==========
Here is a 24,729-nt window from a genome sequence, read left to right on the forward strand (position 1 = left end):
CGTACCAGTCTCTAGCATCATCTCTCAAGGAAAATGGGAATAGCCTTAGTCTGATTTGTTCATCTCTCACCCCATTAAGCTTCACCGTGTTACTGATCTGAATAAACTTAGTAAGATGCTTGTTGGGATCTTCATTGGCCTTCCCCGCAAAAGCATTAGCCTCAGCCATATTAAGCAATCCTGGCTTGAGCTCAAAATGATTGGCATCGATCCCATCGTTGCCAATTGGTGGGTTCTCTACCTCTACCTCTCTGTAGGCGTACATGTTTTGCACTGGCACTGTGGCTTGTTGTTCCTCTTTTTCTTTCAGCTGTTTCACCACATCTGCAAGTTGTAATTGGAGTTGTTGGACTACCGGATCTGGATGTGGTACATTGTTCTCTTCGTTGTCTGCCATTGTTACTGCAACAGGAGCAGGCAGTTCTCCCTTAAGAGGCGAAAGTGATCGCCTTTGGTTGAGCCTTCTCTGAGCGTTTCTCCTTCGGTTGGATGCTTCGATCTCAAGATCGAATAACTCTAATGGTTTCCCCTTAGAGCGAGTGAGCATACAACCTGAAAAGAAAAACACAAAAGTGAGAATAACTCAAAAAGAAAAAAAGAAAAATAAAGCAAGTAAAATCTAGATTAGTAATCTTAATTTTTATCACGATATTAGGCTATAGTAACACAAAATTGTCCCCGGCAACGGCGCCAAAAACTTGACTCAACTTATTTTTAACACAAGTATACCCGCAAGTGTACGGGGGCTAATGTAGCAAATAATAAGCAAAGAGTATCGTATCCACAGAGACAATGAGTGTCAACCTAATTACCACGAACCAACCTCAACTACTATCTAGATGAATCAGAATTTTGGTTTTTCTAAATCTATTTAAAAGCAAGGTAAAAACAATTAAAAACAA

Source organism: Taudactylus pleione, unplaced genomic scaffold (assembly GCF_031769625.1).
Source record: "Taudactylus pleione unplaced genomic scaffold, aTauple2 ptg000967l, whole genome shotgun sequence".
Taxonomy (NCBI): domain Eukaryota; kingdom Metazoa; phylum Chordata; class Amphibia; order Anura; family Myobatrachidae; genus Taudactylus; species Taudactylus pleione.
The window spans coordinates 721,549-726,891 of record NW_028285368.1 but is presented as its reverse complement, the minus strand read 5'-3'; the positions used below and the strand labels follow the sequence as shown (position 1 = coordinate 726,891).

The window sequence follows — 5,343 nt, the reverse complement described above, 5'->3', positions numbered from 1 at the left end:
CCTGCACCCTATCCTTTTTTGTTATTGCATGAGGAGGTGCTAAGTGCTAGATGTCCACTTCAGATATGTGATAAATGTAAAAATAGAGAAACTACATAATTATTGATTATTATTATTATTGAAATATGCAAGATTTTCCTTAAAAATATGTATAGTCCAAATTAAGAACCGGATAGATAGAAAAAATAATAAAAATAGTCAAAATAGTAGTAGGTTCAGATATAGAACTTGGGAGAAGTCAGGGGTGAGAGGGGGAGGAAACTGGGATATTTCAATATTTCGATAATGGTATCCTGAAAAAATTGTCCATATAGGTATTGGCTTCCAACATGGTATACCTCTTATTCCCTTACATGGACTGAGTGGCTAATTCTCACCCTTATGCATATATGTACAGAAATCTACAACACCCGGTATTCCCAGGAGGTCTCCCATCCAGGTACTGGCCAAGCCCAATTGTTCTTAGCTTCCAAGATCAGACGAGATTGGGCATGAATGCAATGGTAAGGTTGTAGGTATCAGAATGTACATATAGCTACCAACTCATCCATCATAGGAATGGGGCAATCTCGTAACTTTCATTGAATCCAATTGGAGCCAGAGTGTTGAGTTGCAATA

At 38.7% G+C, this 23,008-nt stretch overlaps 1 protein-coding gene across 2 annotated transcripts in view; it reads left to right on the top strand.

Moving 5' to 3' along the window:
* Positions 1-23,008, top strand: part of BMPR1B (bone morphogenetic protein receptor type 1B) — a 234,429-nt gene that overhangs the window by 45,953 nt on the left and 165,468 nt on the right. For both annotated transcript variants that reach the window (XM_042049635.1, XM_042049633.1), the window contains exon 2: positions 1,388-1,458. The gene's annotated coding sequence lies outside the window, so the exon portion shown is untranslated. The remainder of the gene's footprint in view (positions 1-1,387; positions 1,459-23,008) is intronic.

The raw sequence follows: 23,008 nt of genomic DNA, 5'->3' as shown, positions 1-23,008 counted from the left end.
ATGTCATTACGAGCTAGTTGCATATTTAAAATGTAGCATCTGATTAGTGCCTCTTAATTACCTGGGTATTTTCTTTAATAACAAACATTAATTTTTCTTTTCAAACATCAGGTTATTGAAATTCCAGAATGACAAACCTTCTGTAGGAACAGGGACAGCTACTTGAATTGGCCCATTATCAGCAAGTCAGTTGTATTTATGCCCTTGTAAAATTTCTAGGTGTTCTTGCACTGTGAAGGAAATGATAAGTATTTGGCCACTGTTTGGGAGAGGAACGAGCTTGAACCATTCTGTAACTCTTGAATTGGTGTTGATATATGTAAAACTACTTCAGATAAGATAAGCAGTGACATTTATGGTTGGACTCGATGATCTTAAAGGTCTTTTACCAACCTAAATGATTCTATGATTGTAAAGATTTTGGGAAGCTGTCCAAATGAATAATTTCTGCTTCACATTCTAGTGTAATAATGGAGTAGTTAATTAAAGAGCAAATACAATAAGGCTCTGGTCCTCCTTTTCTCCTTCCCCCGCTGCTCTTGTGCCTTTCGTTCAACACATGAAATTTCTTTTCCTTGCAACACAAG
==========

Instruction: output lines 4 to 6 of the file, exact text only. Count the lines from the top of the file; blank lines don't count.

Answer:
Source record: "Taudactylus pleione unplaced genomic scaffold, aTauple2 ptg000967l, whole genome shotgun sequence".
Taxonomy (NCBI): domain Eukaryota; kingdom Metazoa; phylum Chordata; class Amphibia; order Anura; family Myobatrachidae; genus Taudactylus; species Taudactylus pleione.
The window spans coordinates 721,549-726,891 of record NW_028285368.1 but is presented as its reverse complement, the minus strand read 5'-3'; the positions used below and the strand labels follow the sequence as shown (position 1 = coordinate 726,891).